Buying a new piano can be an overwhelming experience. With so many brands, styles and features, where
do you start? Well, at the beginning:        


Proficiency Level
In general, it's a good idea to buy a piano of slightly higher quality than you think you deserve, and then grow
into it. If there are several pianists in the family, aim your purchase toward the most advanced. A higher
quality piano is an excellent investment, and will hold its value well. So, if piano lessons don't work out in
the family, at least you can re-sell it at a price fairly close to what you paid for it.

- Upright pianos need about a 5 feet wide x 5 feet deep area (including space for the pianist and bench)
- Grand pianos need a space about 5 to 7 feet wide. The length required will range from
4 1/2 to 9 1/2 feet, depending on the model, plus another 2 feet for the pianist and bench.

Make sure the piano can be placed away from sources of heat and cold like radiators, heating vents, air
conditioners, direct sunlight and fireplaces.

Buy the tallest upright or the longest grand that you can afford. The longer the strings and the bigger the
soundboard, the better the tone.

Grand or Upright?
Space, money and proficiency will be the deciding factors here. Grand pianos are generally superior
instruments to uprights. The action of a grand piano allows for faster repetition of notes, and for better, more
subtle control of expression and tone than upright pianos. The exception to this rule is the "Baby grand". Any
grand piano under 5 feet long should be avoided as a serious instrument. A full sized upright will sound
better, at a cheaper cost.

What Brands Are Best?
Today's piano market is flooded with thousands of pianos coming from countries like the U.S., Austria,
Germany, Czechoslovakia, Korea, Japan, Indonesia, China and Russia. With so many models and price
points offering different features for different segments of the public, it is impossible to generalize the quality
of one brand over another. An excellent wealth of information can be found in Larry Fine's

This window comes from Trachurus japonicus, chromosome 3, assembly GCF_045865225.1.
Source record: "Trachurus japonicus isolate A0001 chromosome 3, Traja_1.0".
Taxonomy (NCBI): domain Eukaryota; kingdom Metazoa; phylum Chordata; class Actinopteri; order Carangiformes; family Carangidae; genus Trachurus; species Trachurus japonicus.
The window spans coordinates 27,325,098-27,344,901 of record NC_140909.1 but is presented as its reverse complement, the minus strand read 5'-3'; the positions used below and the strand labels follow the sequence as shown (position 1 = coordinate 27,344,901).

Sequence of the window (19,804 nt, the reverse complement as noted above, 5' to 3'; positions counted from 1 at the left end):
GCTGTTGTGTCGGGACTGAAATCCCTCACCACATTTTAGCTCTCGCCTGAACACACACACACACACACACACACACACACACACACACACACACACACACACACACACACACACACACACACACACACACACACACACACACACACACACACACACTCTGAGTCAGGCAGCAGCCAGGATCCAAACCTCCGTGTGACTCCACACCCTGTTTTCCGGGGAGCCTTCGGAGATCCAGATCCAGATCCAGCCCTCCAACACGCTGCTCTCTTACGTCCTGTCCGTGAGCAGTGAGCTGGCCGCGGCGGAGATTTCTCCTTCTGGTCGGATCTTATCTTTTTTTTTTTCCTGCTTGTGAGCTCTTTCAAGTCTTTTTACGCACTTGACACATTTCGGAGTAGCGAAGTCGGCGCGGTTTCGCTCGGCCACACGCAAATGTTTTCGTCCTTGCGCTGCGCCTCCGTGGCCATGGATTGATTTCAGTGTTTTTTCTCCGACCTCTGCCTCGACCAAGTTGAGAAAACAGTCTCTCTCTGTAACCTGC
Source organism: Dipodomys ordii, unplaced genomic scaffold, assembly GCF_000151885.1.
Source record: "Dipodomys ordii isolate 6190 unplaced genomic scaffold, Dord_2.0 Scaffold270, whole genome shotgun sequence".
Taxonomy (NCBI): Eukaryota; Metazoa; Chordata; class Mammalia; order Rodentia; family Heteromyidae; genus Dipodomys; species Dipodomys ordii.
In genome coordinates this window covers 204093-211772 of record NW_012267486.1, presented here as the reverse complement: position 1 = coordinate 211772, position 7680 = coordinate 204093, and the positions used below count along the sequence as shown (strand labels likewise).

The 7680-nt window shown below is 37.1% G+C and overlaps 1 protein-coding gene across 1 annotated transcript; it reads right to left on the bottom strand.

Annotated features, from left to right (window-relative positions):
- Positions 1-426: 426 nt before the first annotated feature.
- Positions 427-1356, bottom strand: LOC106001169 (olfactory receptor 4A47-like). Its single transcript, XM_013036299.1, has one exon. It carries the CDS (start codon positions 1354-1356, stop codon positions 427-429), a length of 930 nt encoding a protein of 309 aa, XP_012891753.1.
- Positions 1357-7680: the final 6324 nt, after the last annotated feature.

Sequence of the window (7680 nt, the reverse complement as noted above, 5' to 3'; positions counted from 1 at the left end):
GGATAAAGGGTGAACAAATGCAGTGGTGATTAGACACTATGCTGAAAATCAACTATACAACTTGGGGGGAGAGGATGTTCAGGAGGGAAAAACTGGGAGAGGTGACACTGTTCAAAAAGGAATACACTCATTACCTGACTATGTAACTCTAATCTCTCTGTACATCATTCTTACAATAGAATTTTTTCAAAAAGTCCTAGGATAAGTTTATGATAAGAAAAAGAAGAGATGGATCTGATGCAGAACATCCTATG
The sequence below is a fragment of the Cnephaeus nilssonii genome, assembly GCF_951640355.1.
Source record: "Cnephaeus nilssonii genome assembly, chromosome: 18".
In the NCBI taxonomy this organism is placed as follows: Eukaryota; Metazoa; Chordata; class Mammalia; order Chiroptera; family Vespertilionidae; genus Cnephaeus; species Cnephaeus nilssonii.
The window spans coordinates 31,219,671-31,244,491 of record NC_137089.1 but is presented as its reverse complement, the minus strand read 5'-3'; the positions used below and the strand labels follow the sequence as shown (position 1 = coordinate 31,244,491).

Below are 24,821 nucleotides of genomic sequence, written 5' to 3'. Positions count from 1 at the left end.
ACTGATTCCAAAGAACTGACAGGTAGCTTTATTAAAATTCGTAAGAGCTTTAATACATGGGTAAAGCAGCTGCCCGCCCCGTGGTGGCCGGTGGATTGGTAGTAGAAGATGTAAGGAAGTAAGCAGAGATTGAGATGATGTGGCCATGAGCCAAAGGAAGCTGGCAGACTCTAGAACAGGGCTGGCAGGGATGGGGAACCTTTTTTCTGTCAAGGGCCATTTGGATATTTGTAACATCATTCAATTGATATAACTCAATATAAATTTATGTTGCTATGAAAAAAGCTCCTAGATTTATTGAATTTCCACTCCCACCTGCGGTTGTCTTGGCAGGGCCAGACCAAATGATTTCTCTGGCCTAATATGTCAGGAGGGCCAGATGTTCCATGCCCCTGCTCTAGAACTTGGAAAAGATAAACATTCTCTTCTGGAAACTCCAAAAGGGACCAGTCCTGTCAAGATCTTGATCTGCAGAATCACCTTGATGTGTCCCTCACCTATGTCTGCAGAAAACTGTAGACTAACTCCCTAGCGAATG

The Piano Book
(see below). Links to the major manufacturers can be found by clicking here. As always, before you
purchase, have the piano inspected by a piano technician, who can give you inside information on the make
and model you are considering.

Although it is important for you to be happy with a beautiful-looking instrument, don't let it be the deciding
factor in purchasing a fine quality musical instrument. Let the quality of construction, the tone and the feel of
the keyboard be the final judge.


Take Your Time
Plan to spend plenty of time browsing on several trips, and promise yourself you won't make a decision
before you see as many pianos as possible. Visit as many reputable piano retailers as are available to you.
Play as many pianos as possible, from the best to the worst, just to get an idea of the differences in touch
and tone. You can learn a lot about what you like by playing pianos that either you can't afford, or that are too
poor in quality for you.

Narrow Your Choice and Negotiate a Price
After you have narrowed your choice down to about 2 or 3 pianos whose tone, touch and appearance
appeal to you, negotiate a price with the salesperson. Every piano should come with a bench and at least
one free tuning. You can usually knock 10 to 20 percent off the price tag if you are willing to walk away and
think about it, or go to another dealer.
Click here to find out more about Retail Prices of new pianos

Make sure the warranty is for both parts and labour. Ask if the warranty can be transferred to a different
owner if you decide to sell the piano. This could increase its resale value. Take a copy of the warranty home
and note what servicing is required by you in order to comply with the terms. Mail in your warranty
registration card.

Have the Piano Inspected By a Technician
It is well worth the money to have the piano inspected by a certified piano technician. Your technician can do
the final check of details that you are unaware of, such as the tightness of tuning pins, action regulation,
cabinetry defects and other items that you can request the dealer to tweak before you have the instrument
delivered to you.
Buying a New Piano
!-- Original: Martin Webb ( -->
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